Since the crisis, only a few macroprudential tools have been adopted and mostly only for banks. Notably, Basel III contains the countercyclical capital buffer to account for the procyclicality of credit extension and the systemically important capital surcharge that tries to address the overweight importance of too big to fail institutions (Basel Committee on Banking Supervision, 2010). However, the calibration and effectiveness of these surcharges, and macroprudential policies tools more generally, is yet to be fully determined, with the calibration mostly based on rough estimates so far. While countercyclical buffers have been used, notably in Spain, where the evidence suggests some effectiveness (Jiménez et al., 2012), they did not stop a banking crisis from occurring.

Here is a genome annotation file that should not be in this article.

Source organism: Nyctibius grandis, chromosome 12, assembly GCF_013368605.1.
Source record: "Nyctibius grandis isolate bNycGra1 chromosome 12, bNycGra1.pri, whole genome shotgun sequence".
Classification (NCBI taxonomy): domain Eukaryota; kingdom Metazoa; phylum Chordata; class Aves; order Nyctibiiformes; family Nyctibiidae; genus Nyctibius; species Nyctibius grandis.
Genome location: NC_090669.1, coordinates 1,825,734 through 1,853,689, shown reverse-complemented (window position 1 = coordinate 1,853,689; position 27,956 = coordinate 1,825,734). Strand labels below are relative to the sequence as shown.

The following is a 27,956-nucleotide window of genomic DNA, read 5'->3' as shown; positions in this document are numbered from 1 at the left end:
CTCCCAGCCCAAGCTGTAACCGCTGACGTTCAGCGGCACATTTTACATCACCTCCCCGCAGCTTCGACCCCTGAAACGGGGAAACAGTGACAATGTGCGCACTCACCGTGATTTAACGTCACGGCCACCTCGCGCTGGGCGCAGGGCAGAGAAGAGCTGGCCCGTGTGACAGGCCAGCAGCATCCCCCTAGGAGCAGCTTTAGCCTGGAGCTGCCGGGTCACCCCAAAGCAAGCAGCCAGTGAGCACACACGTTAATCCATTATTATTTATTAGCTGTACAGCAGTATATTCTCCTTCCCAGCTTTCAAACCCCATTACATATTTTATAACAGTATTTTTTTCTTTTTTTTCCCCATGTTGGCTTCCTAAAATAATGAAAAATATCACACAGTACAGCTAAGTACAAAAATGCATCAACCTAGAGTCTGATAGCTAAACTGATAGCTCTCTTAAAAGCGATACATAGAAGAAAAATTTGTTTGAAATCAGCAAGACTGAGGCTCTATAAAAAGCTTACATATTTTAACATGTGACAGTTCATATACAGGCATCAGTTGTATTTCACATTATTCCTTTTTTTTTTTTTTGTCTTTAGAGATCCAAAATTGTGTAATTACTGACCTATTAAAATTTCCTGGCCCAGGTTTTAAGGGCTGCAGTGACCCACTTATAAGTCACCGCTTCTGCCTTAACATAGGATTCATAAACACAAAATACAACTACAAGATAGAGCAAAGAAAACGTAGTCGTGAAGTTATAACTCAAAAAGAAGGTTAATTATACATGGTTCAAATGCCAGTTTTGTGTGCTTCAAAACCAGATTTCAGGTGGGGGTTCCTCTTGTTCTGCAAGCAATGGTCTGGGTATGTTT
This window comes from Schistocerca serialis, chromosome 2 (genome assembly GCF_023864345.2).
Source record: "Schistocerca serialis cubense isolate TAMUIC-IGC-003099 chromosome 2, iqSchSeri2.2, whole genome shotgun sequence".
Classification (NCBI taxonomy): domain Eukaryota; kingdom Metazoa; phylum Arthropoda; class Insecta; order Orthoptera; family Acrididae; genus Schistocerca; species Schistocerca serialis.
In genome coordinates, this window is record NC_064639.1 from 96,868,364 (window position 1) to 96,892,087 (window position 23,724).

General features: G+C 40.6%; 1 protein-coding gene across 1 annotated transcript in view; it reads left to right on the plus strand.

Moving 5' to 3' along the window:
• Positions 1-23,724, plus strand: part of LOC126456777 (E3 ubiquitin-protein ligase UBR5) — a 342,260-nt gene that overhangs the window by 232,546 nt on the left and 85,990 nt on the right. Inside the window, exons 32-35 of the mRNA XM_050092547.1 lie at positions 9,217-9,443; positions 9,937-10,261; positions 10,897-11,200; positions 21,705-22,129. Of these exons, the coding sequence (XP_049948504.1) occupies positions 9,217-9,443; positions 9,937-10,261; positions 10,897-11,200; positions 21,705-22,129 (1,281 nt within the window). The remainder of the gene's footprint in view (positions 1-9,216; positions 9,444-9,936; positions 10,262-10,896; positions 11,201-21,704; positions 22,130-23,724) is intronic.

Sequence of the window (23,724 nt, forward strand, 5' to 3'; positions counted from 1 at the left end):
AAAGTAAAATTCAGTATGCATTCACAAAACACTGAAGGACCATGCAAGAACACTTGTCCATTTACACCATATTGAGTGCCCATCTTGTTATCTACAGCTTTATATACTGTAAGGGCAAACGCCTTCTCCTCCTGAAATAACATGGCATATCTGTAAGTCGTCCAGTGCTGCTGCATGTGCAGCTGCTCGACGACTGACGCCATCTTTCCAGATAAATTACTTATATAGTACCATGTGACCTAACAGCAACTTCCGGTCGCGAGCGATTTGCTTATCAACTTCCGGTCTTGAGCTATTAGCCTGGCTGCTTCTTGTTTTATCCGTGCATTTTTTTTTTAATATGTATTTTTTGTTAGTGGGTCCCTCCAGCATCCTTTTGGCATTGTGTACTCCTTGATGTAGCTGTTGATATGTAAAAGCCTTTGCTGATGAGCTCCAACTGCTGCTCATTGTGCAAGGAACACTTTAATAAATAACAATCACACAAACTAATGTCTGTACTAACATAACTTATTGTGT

Many other tools, ranging from adjustments in loan-to-value ratios that act to limit real estate lending during booms to avoid busts to levies or taxes which reduce the incentives for wholesale funding or to offset the too big to fail subsidy, have been mentioned as potential macroprudential tools. Some of these have been studied for the effectiveness of various macroprudential tools in a cross-country context (International Monetary Fund, 2011), the use of macroprudential policies for mitigating real estate booms and busts (Crowe et al., 2013), and for cross-country work on how macroprudential policies affect banks’ riskiness (Claessens, Ghosh and Mihet, 2013). Results have shown that the tools are being developed in the correct direction as they attempt to put in place incentives that will lower systemic risks. Nonetheless, there is still much to be determined before their effective use can be assured, including their calibration to country characteristics and circumstances. This study has very valid methods of procuring data with a detailed analysis that is supported by the use of statistical tests. However, there are still limitations to studies of this magnitude. Since the data was collected via an extensive self-report survey, its reliability is dependent on the participants’ honesty, understanding, and ability to be introspective.The study by the International Monetary Fund provides a comprehensive empirical study and uses data that is supported by statistical testing. However, there are still limitations to this study. First, of the 49 countries tested, almost two-thirds were developed countries which are normally linked with higher financial stability in comparison to developing nations, and so the results of this study may be skewed. Second, the empirical analysis here also does not address the issue of cross-border arbitrage and the side-effects of applying macroprudential instruments.